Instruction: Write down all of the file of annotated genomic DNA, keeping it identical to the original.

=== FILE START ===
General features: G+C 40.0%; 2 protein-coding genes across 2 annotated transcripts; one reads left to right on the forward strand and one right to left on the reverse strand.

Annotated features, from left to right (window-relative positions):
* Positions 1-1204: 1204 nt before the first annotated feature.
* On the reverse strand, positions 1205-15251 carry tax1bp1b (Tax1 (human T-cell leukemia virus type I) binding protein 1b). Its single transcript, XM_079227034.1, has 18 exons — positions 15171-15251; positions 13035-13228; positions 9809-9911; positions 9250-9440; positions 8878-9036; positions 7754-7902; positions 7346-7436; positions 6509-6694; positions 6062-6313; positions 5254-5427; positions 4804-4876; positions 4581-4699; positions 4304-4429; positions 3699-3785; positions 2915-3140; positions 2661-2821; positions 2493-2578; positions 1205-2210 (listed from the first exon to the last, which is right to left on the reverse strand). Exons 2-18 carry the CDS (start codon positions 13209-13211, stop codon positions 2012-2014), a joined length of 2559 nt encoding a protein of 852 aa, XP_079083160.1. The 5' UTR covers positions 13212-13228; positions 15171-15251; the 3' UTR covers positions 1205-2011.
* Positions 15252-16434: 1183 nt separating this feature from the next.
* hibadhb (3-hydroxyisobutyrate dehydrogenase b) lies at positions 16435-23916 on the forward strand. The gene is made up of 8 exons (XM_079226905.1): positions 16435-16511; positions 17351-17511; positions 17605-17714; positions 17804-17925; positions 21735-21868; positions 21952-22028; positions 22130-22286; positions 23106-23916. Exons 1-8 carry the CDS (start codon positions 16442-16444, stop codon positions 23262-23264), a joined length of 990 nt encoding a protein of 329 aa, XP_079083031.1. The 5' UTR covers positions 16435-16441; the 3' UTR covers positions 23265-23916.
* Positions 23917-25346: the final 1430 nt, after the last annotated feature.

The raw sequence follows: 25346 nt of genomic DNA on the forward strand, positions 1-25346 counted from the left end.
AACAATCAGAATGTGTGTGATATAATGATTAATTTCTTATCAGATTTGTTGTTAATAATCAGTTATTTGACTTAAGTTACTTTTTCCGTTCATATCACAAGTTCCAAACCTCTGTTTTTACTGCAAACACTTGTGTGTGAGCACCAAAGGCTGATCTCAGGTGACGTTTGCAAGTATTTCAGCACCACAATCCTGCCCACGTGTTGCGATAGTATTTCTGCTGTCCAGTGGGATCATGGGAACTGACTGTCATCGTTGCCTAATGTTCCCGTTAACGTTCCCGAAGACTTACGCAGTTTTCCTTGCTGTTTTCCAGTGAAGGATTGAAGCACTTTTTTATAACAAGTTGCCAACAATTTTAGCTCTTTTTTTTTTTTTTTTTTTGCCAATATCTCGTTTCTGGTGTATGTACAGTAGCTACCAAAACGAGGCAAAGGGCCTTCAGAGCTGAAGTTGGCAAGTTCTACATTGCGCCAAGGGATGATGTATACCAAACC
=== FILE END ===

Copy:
General features: G+C 40.0%; 2 protein-coding genes across 2 annotated transcripts; one reads left to right on the forward strand and one right to left on the reverse strand.

Annotated features, from left to right (window-relative positions):
* Positions 1-1204: 1204 nt before the first annotated feature.
* On the reverse strand, positions 1205-15251 carry tax1bp1b (Tax1 (human T-cell leukemia virus type I) binding protein 1b). Its single transcript, XM_079227034.1, has 18 exons — positions 15171-15251; positions 13035-13228; positions 9809-9911; positions 9250-9440; positions 8878-9036; positions 7754-7902; positions 7346-7436; positions 6509-6694; positions 6062-6313; positions 5254-5427; positions 4804-4876; positions 4581-4699; positions 4304-4429; positions 3699-3785; positions 2915-3140; positions 2661-2821; positions 2493-2578; positions 1205-2210 (listed from the first exon to the last, which is right to left on the reverse strand). Exons 2-18 carry the CDS (start codon positions 13209-13211, stop codon positions 2012-2014), a joined length of 2559 nt encoding a protein of 852 aa, XP_079083160.1. The 5' UTR covers positions 13212-13228; positions 15171-15251; the 3' UTR covers positions 1205-2011.
* Positions 15252-16434: 1183 nt separating this feature from the next.
* hibadhb (3-hydroxyisobutyrate dehydrogenase b) lies at positions 16435-23916 on the forward strand. The gene is made up of 8 exons (XM_079226905.1): positions 16435-16511; positions 17351-17511; positions 17605-17714; positions 17804-17925; positions 21735-21868; positions 21952-22028; positions 22130-22286; positions 23106-23916. Exons 1-8 carry the CDS (start codon positions 16442-16444, stop codon positions 23262-23264), a joined length of 990 nt encoding a protein of 329 aa, XP_079083031.1. The 5' UTR covers positions 16435-16441; the 3' UTR covers positions 23265-23916.
* Positions 23917-25346: the final 1430 nt, after the last annotated feature.

The raw sequence follows: 25346 nt of genomic DNA on the forward strand, positions 1-25346 counted from the left end.
AACAATCAGAATGTGTGTGATATAATGATTAATTTCTTATCAGATTTGTTGTTAATAATCAGTTATTTGACTTAAGTTACTTTTTCCGTTCATATCACAAGTTCCAAACCTCTGTTTTTACTGCAAACACTTGTGTGTGAGCACCAAAGGCTGATCTCAGGTGACGTTTGCAAGTATTTCAGCACCACAATCCTGCCCACGTGTTGCGATAGTATTTCTGCTGTCCAGTGGGATCATGGGAACTGACTGTCATCGTTGCCTAATGTTCCCGTTAACGTTCCCGAAGACTTACGCAGTTTTCCTTGCTGTTTTCCAGTGAAGGATTGAAGCACTTTTTTATAACAAGTTGCCAACAATTTTAGCTCTTTTTTTTTTTTTTTTTTTGCCAATATCTCGTTTCTGGTGTATGTACAGTAGCTACCAAAACGAGGCAAAGGGCCTTCAGAGCTGAAGTTGGCAAGTTCTACATTGCGCCAAGGGATGATGTATACCAAACC